We failed to win a single battle, but we won the war! (Hugo Awards edition)

Well, we went through a lot of popcorn this year, didn’t we?

I’ll be perfectly honest with you: I’ve never paid much attention to the Hugo Awards before this year. I read the sci-fi I enjoy and I’ve never cared whether or not it won any awards or not. The only reason I paid any attention this year was because of the extremely unusual events related to the Hugos.

In short, a small group of people and an even smaller group of hardcore trolls decided that they didn’t like the way the Hugo awards were run and decided to use a legitimate but asshole-y tactic of lockstep nominations of a certain slate of books to ensure that they won awards. It turns out that most voters disagreed wildly with their tactics and voted not to give an award when the only nominees were on slates.

John Scalzi posted an excellent recap of the results and I agree with the majority of what he has to say:

The Hugo vote against the Puppy slates was not about politics, or cabals, or one species of science fiction and fantasy over another, no matter what anyone would like you to believe — or at the very least, it wasn’t mostly about those things. It was about small group of people acting like jerks, and another, rather larger group, expressing their displeasure at them acting so.

That’s how I read the results as well. I can’t know the intentions of all the voters, but the ones I’ve spoken to have said much the same thing as Scalzi. One person who read it very, very differently is Lou Antonelli:

They proved Vox Day right when they nuked five of the most important Hugo categories rather than let “the wrong kind of people” win them. He said they’d do that all along, destroying the credibility of the award, and they did.

Let’s do a little analogous thought experiment here.  Here’s a one question, multiple choice quiz:

What is the spiciest food in the world?

A) Wonder Bread

B) White rice

C) Frozen peas

D) A potato

E) None of the Above

For my money, the obvious answer is E and I suspect that’s true for you as well. I do not see how it can possibly damage the integrity of the quiz for most voters to select “None of the above.” Likewise, it is entirely possible, I would even say likely, that in every category where a slate was nominated, the best candidate for the award wasn’t on the ballot. If that’s the case, then the only way to maintain the integrity of the award is to vote “No award.”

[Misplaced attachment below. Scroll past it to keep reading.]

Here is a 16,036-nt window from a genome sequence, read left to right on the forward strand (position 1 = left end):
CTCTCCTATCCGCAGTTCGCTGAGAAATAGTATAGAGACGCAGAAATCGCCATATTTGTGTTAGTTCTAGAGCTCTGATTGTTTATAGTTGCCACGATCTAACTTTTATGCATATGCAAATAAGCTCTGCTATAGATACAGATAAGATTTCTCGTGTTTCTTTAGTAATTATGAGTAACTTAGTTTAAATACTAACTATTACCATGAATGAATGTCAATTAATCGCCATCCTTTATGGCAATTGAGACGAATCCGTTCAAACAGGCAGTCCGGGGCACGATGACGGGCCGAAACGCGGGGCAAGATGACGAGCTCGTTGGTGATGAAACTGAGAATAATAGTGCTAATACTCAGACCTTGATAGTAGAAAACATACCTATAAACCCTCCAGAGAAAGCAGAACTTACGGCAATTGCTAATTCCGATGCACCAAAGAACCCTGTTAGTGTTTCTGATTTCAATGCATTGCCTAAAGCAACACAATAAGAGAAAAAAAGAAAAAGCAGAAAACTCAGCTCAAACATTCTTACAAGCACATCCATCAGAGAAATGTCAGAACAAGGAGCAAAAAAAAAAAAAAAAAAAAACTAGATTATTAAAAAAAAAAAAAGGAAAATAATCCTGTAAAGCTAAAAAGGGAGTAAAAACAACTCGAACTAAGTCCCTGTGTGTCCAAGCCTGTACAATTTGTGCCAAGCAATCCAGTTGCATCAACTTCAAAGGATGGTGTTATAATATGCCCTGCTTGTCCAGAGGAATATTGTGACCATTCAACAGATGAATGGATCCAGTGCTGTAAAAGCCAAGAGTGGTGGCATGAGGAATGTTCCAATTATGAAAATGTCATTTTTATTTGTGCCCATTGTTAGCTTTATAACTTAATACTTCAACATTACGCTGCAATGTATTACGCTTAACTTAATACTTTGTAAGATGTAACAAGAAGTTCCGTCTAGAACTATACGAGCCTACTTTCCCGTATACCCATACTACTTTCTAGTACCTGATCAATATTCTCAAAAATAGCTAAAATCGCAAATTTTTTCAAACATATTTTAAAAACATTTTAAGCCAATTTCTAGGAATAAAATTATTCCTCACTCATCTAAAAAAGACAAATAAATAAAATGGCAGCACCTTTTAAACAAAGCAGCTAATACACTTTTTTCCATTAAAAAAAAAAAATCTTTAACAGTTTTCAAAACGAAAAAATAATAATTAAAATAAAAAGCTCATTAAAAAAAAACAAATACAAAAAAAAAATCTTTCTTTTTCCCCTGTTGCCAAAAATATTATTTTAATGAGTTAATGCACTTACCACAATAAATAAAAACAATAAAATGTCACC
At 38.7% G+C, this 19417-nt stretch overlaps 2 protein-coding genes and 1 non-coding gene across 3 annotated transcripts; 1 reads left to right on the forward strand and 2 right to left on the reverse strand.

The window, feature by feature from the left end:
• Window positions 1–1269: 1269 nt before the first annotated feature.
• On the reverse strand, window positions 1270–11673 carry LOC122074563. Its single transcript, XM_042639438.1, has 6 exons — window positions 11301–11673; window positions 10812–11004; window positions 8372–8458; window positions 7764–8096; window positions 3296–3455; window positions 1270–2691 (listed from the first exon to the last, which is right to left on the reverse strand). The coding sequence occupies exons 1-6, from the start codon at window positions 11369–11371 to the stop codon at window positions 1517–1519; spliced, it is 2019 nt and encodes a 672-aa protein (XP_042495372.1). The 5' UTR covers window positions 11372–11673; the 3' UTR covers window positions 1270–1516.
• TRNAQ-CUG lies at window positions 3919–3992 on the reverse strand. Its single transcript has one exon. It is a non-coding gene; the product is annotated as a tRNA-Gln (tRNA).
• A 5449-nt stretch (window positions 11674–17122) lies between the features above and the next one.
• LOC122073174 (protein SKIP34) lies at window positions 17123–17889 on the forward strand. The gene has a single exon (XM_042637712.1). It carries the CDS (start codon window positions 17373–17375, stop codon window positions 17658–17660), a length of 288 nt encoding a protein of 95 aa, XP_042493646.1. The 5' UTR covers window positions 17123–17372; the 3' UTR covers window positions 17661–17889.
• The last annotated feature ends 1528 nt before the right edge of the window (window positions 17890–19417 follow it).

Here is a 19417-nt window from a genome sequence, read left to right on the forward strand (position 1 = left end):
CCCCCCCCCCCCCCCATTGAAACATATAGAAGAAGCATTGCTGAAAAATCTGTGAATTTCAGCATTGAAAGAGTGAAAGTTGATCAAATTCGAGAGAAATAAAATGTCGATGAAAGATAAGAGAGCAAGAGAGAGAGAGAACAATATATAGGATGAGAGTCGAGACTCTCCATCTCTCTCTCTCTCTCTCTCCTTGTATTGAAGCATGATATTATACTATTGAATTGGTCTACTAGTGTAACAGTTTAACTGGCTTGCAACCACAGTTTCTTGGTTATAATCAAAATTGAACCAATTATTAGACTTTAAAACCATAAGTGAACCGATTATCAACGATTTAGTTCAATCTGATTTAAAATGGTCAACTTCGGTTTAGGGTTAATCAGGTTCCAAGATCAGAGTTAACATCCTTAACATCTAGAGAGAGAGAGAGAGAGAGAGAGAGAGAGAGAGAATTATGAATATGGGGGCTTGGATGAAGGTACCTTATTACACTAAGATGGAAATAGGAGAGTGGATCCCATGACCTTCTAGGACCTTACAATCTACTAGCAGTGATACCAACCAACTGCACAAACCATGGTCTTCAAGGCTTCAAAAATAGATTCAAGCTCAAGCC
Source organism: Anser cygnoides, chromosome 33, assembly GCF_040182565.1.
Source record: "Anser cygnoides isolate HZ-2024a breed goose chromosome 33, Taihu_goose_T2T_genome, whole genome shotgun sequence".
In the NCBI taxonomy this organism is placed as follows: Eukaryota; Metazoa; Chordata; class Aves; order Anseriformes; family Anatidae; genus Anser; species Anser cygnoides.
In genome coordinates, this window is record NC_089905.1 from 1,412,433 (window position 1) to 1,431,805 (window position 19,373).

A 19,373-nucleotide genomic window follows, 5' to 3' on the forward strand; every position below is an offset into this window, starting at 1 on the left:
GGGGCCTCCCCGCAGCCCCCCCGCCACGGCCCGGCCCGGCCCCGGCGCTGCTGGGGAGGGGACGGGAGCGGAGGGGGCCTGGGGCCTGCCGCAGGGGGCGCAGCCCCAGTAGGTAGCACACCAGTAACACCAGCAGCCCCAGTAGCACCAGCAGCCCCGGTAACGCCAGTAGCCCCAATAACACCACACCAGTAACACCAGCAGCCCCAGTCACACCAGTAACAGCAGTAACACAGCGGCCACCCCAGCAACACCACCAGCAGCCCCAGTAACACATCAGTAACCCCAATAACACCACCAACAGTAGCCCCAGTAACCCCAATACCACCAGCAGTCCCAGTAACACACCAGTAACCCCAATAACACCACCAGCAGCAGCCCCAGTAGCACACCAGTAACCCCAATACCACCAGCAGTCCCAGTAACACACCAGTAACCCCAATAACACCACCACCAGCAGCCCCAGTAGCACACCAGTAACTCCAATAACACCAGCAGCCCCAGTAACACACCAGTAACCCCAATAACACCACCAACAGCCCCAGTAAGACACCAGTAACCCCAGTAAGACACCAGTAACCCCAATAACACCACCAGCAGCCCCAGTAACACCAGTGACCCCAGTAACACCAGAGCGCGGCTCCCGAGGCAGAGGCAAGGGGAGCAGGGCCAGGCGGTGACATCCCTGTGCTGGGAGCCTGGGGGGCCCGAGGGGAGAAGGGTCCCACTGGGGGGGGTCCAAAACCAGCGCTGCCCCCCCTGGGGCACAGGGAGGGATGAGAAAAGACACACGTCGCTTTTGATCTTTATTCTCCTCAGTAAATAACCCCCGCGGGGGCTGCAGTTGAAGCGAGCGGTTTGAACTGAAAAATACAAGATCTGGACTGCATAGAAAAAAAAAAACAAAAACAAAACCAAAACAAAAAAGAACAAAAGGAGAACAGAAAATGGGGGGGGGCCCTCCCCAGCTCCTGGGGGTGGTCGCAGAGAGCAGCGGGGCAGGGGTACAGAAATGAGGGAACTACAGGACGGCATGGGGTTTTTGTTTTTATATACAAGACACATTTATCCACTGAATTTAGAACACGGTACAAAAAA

And as for “proving Vox Day right…” I suspect Antonelli is aware that literally everything in the world proves Vox Day right. Day is the trollish alter ego of Theodore Beale, who may be a lovely person, but his Day character is a piece of work. He’s not a liar; he goes way beyond that to something I’d call “anti-truth.” If a liar punches you in the face, they might say “I didn’t do it!” An anti-truther would say “No, you punched me in the face!” Day will claim victory no matter the outcome in every event because he’s a persona designed to infuriate people, not to engage in thoughtful debate. As such, he has no commitment to any belief or any facts.

Anyway, the idea of claiming victory when all of your nominees are defeated is a little disingenuous. For that to be the case, then having their candidates walk away with awards would have been a defeat, and that’s just nutty. Even a child would see right through that one.  The awards emerged with their integrity intact and the Puppies roundly (and, for the most part, deservedly) defeated.

That doesn’t mean the Hugos are out of the woods Eric Flint’s post-mortem has some very wise words of warning:

Fact Three. Yes, there is a problem with the Hugo awards, but that problem can be depicted in purely objective terms without requiring anyone to impute any malign motives to anyone else. In a nutshell, the awards have been slowly drifting away from the opinions and tastes of the mass audience, to the point where there is today almost a complete separation between the two. This stands in sharp contrast to the situation several decades ago, when the two overlapped to a great extent. For any number of reasons, this poses problems for the awards themselves. The Hugos are becoming increasingly self-referential, by which I mean they affect and influence no one except the people who participate directly in the process.

This is essentially the complaint of the Sad Puppies before they were co-opted by their Rabid brethren. It’s a valid concern, but I don’t think the fix for a failure to reward popular books with a Hugo is to bulk-nominate even less popular works. That seems to kind of defeat the purpose, doesn’t it?

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